SusChem has submitted a position paper and a completed questionnaire to the Horizon 2020 Interim consultation. The results of the consultation will feed into planning for Horizon 2020’s successor programme (currently with the working title ‘FP9’) for 2021 and beyond. The Commission will publish a summary of views from the consultation by mid-2017.
The SusChem position paper has three key messages for the Commission:
PPPs are important for impact
The paper states one of the main aspects in Horizon 2020 is the drive for Innovation. It notes that Public Private Partnerships (PPPs), such as SPIRE and BBI, are important instruments that promote competitiveness, participation of partners along the value chain and foster a networking balance between SMEs and large industries. SusChem believes that this combination of SMEs, public partners and large companies is critical to cross the “technology valley of death” and this combination should be targeted as a long term committed initiative for Horizon 2020 and its successors.
Key Enabling Technologies (KETs) are key
The chemical industry provides sustainable and innovative solutions (KETs) that address the Societal Challenges identified by the European Commission under Horizon 2020. SusChem believes that innovative technologies and processes are the way to overcome the growth stagnation of European Industry. The platform thinks that National Technology Platforms (NTPs) have a fundamental role positioning their geographical strengths and needs to build a strong European technological and political network.
Project Success Rates can be improved
SusChem notes the almost halving of the success rate for project proposals in Horizon 2020 compared to FP7. SusChem believes this can be improved by more accurate call definitions with funding focused on a short list of major breakthrough innovation topics, with higher funding for more high quality projects. More precise call definitions will also enable better quality reviews of proposals.
In addition the SusChem Position Paper highlights support for the two-stage call approach in Horizon 2020 and but highlights intellectual property (IP) concerns with the move to an Open Science approach as too hasty publications may hinder IP protection and therefore value creation.
The paper also stresses the importance of attracting a mix of SMEs and large industries to participate in Horizon 2020 and its successors seeking a continuation of the balance of public funding for SMEs and large chemical companies that is crucial to improve competitiveness in Europe.
The paper argues that Improved Time to Grant for project funding is critical to maintain and increase industrial participation in Horizon 2020. In addition appropriate funding levels for projects is required with higher funding needed in particular to bridge upfront technologies and processes over the ‘valley of death’. Higher funding for innovation projects (TRL 6-8), demonstration and flagship actions is necessary. The paper also highlights that administrative costs for project consortia formation have increased in Horizon 2020.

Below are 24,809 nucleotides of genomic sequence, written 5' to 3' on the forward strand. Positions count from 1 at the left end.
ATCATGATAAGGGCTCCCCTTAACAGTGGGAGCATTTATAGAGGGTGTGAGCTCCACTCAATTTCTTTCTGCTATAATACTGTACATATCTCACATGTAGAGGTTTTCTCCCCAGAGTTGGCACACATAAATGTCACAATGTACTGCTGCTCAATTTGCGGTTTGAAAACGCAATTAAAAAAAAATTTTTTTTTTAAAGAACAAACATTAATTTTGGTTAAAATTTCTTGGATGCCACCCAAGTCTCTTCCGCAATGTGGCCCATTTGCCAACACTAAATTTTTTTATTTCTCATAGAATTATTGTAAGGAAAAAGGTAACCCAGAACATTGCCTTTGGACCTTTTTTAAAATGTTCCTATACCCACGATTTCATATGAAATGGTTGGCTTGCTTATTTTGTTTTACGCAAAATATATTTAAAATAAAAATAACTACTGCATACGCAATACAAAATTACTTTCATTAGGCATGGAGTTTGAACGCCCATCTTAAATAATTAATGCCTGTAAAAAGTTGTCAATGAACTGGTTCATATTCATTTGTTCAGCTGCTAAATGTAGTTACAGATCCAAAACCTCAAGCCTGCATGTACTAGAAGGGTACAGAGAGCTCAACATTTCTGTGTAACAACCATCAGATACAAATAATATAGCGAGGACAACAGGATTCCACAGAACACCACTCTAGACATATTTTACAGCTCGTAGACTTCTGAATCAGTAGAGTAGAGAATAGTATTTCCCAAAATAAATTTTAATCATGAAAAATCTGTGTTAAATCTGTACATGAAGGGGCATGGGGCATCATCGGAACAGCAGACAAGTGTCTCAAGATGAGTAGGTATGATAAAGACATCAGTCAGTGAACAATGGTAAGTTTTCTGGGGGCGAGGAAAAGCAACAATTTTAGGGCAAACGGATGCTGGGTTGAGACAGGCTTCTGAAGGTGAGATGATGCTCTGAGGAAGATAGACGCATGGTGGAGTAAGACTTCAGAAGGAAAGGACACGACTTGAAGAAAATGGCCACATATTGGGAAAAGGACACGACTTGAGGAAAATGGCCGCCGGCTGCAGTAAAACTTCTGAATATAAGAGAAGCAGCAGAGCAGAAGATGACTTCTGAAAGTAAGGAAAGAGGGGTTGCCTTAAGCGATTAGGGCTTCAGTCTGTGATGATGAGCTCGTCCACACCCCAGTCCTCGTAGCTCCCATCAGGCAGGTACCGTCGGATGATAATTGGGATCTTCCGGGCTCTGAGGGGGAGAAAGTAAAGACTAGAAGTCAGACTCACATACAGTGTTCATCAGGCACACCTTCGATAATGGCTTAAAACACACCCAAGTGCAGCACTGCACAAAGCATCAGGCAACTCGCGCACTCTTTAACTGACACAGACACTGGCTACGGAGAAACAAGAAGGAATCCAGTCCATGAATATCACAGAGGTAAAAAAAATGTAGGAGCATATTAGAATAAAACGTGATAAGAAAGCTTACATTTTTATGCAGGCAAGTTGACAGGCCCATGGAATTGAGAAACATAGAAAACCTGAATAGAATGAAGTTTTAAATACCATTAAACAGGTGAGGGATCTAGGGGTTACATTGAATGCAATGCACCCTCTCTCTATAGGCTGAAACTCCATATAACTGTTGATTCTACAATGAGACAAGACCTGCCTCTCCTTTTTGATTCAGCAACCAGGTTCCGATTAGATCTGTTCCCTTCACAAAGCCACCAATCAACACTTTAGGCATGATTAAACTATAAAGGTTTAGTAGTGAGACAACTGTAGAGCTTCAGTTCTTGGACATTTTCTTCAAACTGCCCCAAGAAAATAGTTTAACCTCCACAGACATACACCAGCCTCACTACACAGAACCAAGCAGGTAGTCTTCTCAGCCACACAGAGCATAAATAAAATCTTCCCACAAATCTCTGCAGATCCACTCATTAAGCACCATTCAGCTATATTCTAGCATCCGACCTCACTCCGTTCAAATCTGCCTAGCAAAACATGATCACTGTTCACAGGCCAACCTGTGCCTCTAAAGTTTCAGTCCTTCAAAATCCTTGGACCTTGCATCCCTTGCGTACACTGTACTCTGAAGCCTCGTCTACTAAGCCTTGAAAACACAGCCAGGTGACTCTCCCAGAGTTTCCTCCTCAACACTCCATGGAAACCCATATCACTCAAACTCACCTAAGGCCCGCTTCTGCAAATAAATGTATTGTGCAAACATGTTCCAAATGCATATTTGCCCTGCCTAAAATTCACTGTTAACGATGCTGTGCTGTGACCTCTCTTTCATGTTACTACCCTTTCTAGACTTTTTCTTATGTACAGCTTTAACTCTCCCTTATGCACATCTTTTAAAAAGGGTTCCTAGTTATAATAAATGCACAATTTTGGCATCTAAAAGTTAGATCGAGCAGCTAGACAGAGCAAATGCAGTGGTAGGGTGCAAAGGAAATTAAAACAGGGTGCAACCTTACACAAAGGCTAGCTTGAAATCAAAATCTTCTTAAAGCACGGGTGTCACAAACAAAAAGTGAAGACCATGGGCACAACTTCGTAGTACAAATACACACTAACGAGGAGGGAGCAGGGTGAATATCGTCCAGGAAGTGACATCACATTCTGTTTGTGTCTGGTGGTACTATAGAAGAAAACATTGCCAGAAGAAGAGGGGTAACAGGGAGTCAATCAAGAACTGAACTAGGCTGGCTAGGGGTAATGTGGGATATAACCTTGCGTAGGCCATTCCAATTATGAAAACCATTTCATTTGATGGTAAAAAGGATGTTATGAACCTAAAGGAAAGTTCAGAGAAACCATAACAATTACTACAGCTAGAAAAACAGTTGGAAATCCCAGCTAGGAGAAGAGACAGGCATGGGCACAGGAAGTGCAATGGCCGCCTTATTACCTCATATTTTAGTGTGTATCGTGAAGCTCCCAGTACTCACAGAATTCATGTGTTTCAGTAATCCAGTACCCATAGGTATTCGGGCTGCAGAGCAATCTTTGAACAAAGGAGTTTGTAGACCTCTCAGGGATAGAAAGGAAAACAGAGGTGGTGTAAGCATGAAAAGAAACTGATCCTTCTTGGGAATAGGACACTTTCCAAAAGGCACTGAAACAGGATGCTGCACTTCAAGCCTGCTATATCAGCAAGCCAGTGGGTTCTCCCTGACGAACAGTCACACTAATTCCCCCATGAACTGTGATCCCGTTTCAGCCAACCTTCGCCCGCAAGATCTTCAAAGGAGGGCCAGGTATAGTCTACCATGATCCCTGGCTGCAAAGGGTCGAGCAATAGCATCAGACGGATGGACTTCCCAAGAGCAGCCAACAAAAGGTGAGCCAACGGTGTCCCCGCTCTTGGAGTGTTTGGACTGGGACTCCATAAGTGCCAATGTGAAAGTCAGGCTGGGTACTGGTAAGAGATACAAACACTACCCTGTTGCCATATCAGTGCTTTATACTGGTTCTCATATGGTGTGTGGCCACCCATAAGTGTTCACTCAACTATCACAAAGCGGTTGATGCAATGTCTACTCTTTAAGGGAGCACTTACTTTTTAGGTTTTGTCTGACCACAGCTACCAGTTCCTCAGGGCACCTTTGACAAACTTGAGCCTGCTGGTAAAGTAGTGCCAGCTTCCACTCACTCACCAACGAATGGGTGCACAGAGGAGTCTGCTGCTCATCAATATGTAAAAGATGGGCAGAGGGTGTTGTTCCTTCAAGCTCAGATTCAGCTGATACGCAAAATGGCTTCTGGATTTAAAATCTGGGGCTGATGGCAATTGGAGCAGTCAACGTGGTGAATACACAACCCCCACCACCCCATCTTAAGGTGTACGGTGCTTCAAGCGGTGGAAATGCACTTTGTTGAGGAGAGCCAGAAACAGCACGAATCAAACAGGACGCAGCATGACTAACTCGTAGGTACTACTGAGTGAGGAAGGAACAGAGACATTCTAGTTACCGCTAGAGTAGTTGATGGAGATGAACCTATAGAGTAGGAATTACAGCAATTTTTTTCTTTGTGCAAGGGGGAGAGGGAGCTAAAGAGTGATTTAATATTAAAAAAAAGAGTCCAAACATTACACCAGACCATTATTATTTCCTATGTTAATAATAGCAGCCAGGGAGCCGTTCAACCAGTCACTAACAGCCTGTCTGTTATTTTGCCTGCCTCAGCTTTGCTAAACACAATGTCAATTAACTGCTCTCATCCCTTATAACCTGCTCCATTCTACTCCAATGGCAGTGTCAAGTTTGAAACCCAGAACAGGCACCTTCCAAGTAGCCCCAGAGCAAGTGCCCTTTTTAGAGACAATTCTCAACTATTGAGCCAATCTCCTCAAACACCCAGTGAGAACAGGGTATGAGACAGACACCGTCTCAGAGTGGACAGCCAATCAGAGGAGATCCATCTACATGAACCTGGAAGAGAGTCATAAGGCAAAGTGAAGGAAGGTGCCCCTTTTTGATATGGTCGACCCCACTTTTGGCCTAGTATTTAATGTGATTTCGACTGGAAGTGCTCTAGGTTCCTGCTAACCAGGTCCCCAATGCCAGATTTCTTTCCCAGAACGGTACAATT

SusChem’s position paper includes with the following specific recommendations:
- A substantial coverage of topics in lower TRLs (Technical Readiness Level 3 – 5) and few topics at demonstration and pilot levels (TRL > 7) with appropriate levels of funding is required.
- Strengthen the Public Private Partnership concept as a long term committed initiative; increase their attractiveness for large industry by higher funding for more flagship-oriented projects.
- Focus the Horizon 2020 programme on fewer/bigger topics related to Europe’s strengths that can receive more funding to enable mission focused Flagship Project(s) for the chemical industry.
- Focus on fewer topics but fund at least four high quality proposals, allowing a holistic approach for a specific scientific challenge.
- To achieve a better participation balance in Horizon 2020 between large industries, SMEs, academia, and Member States (EU-13 and new Member States) an improvement of call topic selection is strongly required.
- Earlier publication of call topics allowing possible partners to align themselves with their business planning is desirable
- All the calls for proposals should be based on a two-stage process: this would allow a simplification of the workload of the involved consortia. Criteria: (i) the time for evaluation of the first stage should be faster with a shorter deadline between stages one and two; (ii) the coherence between the evaluations in both phases can be improved.
- Better and more precise feedback for rejected projects is highly desirable.
- Horizon 2020 is an important R&I funding mechanism, but overall may represent only a portion of total R&I funding/support available in the EU through other programmes and/or member state instruments. A better integration between different funding mechanisms is highly desirable.
- High-level support in the Member States and the European Parliament is required to achieve the rejuvenation of the process industry in Europe.
The SusChem Position Paper concludes by discussing the preliminary impact of selected FP7 and Horizon 2020 projects by highlighting a range of SusChem inspired projects in five relevant fields covering sustainable chemistry contributions in process industries, circular economy, and energy efficiency amongst others. The fields highlighted are:
- Water Management
- Catalysis and Processes
- ICT/Digitisation and Processes
- Sustainable Bioeconomy
- Materials for Energy
You can download the full SusChem Position Paper here and SusChem’s completed questionnaire here. For more information on SusChem activities visit the SusChem website or email the SusChem secretariat.